For the faculty-led research project I had students study the effect Peucetia viridans (green lynx spider) has on pollination and herbivory* on Hyptis suaveolens, a plant in the mint family.
*Herbivory is the damage on a plant caused by an herbivore (see photo below on right)
Green lynx spiders are cryptically colored, making it difficult for other animals to see them. They sit patiently and wait on the Hyptis suaveolens for unsuspecting prey to come their way. The spiders frequently prey on pollinators (i.e. bees, butterflies, and moths) and herbivores (i.e. grasshoppers and other various vegetation-sucking insects) that visit the plant.
We had two hypotheses for this project:
1. Peucetia viridans may decrease the chance of pollination of Hyptis suaveolens plants they occupy by deterring or preying on pollinators, and
2. Peucetia viridans may decrease the amount of herbivory to Hyptis suaveolens plants they occupy by preying on herbivores.
The students observed pollination visits to the plants and estimated the amount of herbivory on plants with and without spiders for two days.
Overall, the students observed over 300 pollinator visits, including bees, butterflies, and hummingbirds. All visits were timed to determine if the presence of a spider shortened visitation time. We found that spider's presence only reduced bee visitation time; possibly because bees can see the spider or have a greater chance of being predated on.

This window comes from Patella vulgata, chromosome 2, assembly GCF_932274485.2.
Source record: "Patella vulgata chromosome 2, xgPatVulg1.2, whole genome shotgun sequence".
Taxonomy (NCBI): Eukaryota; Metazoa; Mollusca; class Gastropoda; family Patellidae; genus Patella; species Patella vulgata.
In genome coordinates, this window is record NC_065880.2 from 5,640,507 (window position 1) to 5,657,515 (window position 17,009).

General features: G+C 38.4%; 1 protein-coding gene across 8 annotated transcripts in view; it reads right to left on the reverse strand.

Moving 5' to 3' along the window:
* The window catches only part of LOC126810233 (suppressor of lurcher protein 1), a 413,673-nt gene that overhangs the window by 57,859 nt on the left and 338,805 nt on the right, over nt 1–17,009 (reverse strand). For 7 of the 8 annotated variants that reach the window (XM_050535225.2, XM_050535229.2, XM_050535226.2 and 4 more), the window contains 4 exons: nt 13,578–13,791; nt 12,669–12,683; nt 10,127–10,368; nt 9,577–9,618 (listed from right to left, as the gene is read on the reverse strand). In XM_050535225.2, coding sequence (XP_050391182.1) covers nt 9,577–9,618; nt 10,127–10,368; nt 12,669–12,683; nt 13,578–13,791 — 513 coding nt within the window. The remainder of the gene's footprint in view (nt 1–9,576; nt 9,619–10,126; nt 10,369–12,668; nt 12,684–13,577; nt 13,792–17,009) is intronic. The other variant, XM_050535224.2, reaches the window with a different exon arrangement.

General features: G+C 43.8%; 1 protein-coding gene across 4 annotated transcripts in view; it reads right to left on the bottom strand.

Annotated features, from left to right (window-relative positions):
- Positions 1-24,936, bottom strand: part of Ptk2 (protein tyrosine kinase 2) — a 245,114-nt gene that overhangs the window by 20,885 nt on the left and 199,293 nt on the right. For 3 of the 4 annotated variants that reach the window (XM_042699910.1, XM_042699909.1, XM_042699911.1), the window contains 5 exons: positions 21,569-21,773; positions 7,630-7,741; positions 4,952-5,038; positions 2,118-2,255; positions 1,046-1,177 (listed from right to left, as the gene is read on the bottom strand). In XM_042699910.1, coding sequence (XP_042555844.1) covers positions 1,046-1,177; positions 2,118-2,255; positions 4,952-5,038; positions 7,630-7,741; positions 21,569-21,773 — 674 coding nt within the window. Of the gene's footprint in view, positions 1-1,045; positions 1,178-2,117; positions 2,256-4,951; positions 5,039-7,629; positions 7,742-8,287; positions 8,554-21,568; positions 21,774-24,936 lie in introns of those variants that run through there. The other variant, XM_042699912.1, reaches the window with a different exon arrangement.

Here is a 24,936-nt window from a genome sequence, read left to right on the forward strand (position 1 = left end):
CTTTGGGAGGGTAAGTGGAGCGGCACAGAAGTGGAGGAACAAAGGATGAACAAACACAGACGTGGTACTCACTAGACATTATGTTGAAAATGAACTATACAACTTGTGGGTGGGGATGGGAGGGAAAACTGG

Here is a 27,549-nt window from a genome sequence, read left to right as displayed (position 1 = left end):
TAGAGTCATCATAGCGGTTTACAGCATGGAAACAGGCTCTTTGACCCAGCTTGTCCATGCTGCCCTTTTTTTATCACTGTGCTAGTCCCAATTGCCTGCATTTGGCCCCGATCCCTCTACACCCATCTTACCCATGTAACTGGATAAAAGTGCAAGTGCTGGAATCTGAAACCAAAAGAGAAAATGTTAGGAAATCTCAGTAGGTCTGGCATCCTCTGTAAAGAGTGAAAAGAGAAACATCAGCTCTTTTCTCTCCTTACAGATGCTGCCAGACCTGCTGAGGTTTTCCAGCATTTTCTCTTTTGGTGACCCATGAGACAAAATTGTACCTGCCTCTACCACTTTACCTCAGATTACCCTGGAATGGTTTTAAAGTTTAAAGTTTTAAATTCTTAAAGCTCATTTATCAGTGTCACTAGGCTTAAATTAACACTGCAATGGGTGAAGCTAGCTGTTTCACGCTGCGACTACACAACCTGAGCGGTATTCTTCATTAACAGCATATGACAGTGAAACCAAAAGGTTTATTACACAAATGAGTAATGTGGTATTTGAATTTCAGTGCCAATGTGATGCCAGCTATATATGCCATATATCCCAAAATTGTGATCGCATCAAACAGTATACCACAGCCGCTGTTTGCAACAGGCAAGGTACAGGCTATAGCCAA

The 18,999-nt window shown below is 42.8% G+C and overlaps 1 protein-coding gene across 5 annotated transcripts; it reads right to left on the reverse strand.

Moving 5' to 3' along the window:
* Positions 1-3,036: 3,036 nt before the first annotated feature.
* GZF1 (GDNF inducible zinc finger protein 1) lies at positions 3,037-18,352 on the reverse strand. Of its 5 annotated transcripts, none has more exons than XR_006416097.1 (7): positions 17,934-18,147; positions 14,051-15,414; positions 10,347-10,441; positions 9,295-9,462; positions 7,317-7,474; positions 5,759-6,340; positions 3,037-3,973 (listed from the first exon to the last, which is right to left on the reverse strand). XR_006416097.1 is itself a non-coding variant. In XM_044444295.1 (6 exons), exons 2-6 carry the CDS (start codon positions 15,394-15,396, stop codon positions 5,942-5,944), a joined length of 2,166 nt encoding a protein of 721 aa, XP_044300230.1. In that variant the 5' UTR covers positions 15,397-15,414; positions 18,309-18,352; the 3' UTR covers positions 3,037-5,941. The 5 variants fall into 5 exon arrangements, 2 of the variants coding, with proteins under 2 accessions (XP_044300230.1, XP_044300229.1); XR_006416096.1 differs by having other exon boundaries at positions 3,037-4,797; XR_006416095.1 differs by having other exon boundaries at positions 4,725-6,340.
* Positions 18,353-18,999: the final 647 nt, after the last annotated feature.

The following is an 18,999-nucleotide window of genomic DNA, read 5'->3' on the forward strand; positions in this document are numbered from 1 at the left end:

Students measured herbivory in 92 plants with spiders and 83 plants without spiders and found that herbivory was actually higher in plants with spiders! This was contrary to our hypothesis. I believe that there are two potential explanations for this: 1. when herbivores eat a plant, the plant releases volatile chemicals which can attract predators to the plant, and 2. spiders may move to areas with more prey (i.e. more herbivores).
Thus, the results suggest that spiders may cause a negative impact on pollination through decreased bee visitation time and spiders do not decrease herbivory. If you have any other questions about this study please feel free to leave a comment or contact me!